DALLAS -- They stood on the Continental Avenue Bridge, overlooking downtown Dallas.

They held signs, had a moment of silence, and then started talking.

'Look around -- this is bigger than a race war,' one man said.

After listening to a few liberal viewpoints, one woman said, 'I'm on the opposite end of the spectrum politically... But if we can stand together for this, they can't push us back.'

They don't know Mike Brown. They don't even know each other.

But they know what happened in Ferguson, Missouri, isn't just a Ferguson problem. It's an American problem.

'It's not a black thing, it's not a white thing,' said 25-year-old Ebony Isaac, who organized the event. 'Everybody's here. We all want it to end.'

Nick Summerlin came, holding a sign that read 'I am Mike Brown.'

'I basically came because of what I had to be told as I grew up as a young black man in Dallas,' he said. 'I have nephews, other kids I have influence over. When I think about it, this could've been them. When I was 18 - as Mike Brown was - this could've been me.'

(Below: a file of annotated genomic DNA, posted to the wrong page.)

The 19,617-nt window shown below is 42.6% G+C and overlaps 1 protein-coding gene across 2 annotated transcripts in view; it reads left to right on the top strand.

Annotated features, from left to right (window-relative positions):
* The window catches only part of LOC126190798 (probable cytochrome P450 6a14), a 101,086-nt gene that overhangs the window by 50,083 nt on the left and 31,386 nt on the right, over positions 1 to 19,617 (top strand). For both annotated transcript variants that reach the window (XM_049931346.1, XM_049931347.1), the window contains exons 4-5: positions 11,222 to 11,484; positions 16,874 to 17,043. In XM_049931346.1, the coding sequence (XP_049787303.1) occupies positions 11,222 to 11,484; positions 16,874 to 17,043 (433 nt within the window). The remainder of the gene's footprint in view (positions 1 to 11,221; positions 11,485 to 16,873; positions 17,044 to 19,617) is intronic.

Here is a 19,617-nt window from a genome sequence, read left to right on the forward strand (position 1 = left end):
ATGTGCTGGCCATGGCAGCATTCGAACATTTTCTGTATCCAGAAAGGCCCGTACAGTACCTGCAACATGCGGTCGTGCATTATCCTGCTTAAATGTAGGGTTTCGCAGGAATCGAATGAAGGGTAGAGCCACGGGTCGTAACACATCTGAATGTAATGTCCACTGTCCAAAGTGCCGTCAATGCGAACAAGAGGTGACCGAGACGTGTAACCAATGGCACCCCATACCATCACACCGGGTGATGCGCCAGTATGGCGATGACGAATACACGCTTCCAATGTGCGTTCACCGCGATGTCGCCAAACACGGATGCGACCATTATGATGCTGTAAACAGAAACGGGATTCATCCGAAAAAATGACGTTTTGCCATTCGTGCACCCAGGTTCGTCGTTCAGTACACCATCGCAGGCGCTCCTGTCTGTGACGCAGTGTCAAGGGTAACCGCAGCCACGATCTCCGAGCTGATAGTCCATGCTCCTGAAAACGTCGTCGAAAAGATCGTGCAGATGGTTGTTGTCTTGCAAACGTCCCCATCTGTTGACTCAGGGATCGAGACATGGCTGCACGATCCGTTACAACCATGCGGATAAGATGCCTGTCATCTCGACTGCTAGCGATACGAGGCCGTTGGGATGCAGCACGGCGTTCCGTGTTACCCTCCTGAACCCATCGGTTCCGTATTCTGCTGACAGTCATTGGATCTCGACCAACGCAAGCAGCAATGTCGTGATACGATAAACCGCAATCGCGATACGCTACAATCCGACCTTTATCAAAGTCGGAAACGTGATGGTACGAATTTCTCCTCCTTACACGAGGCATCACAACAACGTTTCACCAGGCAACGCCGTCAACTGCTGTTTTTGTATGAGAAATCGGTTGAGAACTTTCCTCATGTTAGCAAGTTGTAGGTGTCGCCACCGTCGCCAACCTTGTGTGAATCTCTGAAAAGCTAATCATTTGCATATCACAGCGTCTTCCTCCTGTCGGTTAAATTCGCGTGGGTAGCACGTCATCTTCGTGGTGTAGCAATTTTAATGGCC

In 2012, it could've been Dallas.

Police shot and killed an unarmed man in the Dixon Circle neighborhood who was allegedly fighting with an officer. But officers and community leaders kept rage from turning into a riot, in large part because of a program called 'community policing.'

Dallas Police Deputy Chief Jesse Reyes said the department puts a heavy emphasis on it, because they believe it works.

'We encourage [officers] to get out of cars, meet people, talk about every-day issues,' he said. 'What's important is the communication.'

Neighborhood beat officers form relationships and work to gain trust, so when tempers erupt, violence doesn't.

'It pays dividends in the sense that, when there is a critical situation going on, they're familiar with you and you're familiar with them,' Reyes said. 'It helps policing that much more.

'Without trust, you're not going to be able to effectively police that community,' he continued.

Trust is needed for and from both sides -- the police and the public.

Ebony Isaac said we're not there yet.

'We shouldn't riot, we shouldn't loot, we shouldn't go out and start attacking police officers,' she said. 'But we should let them know we hold them to a higher standard of behavior.'


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